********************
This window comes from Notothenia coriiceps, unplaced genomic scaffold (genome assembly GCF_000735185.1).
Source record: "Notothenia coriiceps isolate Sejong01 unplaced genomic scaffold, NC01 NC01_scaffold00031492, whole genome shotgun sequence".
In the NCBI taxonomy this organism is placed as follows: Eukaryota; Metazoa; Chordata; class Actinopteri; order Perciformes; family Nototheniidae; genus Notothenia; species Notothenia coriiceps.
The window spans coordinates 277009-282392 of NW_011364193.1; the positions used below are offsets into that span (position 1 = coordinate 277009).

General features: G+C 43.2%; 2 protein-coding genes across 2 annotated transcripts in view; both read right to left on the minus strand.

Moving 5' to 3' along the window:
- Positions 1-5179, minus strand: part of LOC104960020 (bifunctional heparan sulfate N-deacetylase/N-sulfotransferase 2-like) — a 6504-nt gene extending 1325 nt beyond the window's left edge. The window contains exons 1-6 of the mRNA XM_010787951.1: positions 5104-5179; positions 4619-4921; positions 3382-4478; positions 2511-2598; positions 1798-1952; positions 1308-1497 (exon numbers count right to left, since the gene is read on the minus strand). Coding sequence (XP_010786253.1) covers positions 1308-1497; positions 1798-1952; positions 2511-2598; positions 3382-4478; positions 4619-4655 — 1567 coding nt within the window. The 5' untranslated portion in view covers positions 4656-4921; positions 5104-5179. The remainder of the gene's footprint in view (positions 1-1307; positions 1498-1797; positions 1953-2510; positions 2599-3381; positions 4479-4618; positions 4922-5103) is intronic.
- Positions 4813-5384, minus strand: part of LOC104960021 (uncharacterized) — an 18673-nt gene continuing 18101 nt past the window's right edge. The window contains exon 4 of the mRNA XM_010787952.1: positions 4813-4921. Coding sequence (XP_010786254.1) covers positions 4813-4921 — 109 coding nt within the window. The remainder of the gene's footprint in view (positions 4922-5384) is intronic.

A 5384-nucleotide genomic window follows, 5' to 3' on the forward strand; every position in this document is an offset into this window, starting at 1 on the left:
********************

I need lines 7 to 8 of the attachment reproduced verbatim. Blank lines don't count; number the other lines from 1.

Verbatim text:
- Positions 1-5179, minus strand: part of LOC104960020 (bifunctional heparan sulfate N-deacetylase/N-sulfotransferase 2-like) — a 6504-nt gene extending 1325 nt beyond the window's left edge. The window contains exons 1-6 of the mRNA XM_010787951.1: positions 5104-5179; positions 4619-4921; positions 3382-4478; positions 2511-2598; positions 1798-1952; positions 1308-1497 (exon numbers count right to left, since the gene is read on the minus strand). Coding sequence (XP_010786253.1) covers positions 1308-1497; positions 1798-1952; positions 2511-2598; positions 3382-4478; positions 4619-4655 — 1567 coding nt within the window. The 5' untranslated portion in view covers positions 4656-4921; positions 5104-5179. The remainder of the gene's footprint in view (positions 1-1307; positions 1498-1797; positions 1953-2510; positions 2599-3381; positions 4479-4618; positions 4922-5103) is intronic.
- Positions 4813-5384, minus strand: part of LOC104960021 (uncharacterized) — an 18673-nt gene continuing 18101 nt past the window's right edge. The window contains exon 4 of the mRNA XM_010787952.1: positions 4813-4921. Coding sequence (XP_010786254.1) covers positions 4813-4921 — 109 coding nt within the window. The remainder of the gene's footprint in view (positions 4922-5384) is intronic.